View this post on Instagram
Let’s rewind. For the past decade or so, my personal style has gravitated towards maximalist, kawaii and cottagecore aesthetics with a ‘more is more’ mantra that fuelled my passion for fashion. That all changed this year, after I gave birth to my second child. I found myself with less time to get ready in the morning, and learned that neither silky textiles nor dangling jewellery work well with a handsy, breastfeeding baby. My wardrobe needed to be reworked and refined to become a collection of easy-to-wear ensembles instead of the overwhelming and overflowing assortment it was. Now I wear my different co-ords in rotation — from my go-to all black version to the hot pink one that I naturally wore to go and watch the Barbie film.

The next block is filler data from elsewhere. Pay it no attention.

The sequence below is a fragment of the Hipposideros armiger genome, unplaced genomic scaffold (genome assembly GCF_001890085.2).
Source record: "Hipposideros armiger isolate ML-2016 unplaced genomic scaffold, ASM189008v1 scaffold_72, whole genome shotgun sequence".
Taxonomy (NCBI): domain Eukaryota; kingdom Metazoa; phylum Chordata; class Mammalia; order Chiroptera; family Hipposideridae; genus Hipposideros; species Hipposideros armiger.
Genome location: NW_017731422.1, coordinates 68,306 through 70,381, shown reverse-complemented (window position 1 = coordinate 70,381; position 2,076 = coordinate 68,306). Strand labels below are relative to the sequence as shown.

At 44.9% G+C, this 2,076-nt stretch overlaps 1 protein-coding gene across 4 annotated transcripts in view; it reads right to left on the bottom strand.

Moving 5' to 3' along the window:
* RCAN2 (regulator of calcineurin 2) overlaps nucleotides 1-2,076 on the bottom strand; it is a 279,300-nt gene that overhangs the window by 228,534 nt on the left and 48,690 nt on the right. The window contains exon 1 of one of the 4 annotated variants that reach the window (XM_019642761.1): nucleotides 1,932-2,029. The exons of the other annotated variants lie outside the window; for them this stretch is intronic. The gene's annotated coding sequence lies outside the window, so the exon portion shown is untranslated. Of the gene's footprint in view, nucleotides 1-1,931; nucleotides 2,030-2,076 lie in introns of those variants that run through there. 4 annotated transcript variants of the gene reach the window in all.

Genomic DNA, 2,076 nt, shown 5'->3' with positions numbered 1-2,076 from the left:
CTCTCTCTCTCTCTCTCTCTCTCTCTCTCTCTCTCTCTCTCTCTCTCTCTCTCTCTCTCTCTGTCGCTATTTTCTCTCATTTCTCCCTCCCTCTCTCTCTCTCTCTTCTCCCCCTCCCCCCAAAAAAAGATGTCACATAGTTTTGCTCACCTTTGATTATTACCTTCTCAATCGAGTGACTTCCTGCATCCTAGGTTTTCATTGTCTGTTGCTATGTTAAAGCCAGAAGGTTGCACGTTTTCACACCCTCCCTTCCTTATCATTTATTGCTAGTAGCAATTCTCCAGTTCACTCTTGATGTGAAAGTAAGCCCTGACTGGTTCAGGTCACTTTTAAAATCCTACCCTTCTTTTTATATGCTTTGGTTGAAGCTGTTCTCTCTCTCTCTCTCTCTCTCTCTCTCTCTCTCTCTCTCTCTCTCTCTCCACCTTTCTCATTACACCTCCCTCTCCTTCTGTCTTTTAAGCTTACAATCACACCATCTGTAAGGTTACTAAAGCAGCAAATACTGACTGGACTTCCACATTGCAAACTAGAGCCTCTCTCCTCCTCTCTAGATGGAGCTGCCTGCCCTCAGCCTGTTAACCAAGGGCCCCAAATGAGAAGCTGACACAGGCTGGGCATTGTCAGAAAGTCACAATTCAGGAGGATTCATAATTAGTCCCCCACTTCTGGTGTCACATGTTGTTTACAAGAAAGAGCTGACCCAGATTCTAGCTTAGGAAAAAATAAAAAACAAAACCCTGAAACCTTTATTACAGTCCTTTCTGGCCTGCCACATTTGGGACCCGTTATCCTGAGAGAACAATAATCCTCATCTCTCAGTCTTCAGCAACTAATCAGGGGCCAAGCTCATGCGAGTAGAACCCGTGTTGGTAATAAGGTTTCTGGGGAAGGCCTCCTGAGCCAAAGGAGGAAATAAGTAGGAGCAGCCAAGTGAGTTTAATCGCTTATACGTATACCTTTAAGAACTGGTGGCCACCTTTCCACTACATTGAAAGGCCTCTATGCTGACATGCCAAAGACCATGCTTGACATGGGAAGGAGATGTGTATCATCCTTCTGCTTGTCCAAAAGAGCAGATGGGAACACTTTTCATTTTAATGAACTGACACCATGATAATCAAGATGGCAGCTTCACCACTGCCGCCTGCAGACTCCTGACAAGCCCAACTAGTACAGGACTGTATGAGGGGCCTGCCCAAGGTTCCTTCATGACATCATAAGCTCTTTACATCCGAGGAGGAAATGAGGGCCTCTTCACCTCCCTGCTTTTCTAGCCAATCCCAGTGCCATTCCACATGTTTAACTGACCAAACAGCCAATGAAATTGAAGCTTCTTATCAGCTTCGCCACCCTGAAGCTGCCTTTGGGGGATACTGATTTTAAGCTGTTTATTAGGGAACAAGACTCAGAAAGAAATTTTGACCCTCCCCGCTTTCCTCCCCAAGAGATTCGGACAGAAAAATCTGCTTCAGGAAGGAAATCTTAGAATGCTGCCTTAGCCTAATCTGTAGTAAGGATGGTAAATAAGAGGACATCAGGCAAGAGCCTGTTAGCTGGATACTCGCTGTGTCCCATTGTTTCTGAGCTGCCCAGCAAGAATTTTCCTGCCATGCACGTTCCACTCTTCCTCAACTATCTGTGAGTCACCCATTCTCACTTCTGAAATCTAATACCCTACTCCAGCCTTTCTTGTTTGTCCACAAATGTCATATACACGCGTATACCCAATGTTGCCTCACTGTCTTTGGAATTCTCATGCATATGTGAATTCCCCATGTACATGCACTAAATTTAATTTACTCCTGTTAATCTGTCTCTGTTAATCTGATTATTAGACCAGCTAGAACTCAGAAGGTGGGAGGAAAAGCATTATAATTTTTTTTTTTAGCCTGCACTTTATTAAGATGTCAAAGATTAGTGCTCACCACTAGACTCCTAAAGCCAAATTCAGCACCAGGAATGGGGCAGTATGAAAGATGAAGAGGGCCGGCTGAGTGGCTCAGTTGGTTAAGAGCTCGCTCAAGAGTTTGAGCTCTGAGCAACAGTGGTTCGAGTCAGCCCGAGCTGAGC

Perhaps what’s most astonishing about my new affinity for these sets is that it has made my approach to fashion more minimalist —and, as a result, sustainable. I may not have vetted the production process or ensured the fabrics were eco-friendly, but the mere fact that I’m wearing them so frequently and refraining from buying more clothes to conform to whatever is currently trending has curtailed my consumption quite drastically. Sustainability is one of those big words that I understand and support, yet have struggled to actually implement in my wardrobe. I’m admittedly a sucker for fast fashion, getting tempted by high-street window displays and sometimes spending frivolously on fashion that ends up collecting dust in my home. A purple raw silk peplum top printed with very realistic cat faces, for instance; or a denim jacket featuring Uzbek embroidery that looked beautiful online, but doesn’t seem to match anything in real life. My clothing collection is full of such finds — kitschy and statement-making, but challenging to style and as a result, rarely worn. My matching sets, however, have helped give me a new lens when shopping for fashion. I now consider some key questions before swiping my card — is the garment long-lasting and timeless? Is it versatile and wearable? Easy to transition from day to night? Made from good-quality fabric, which will last more than just a couple of washes?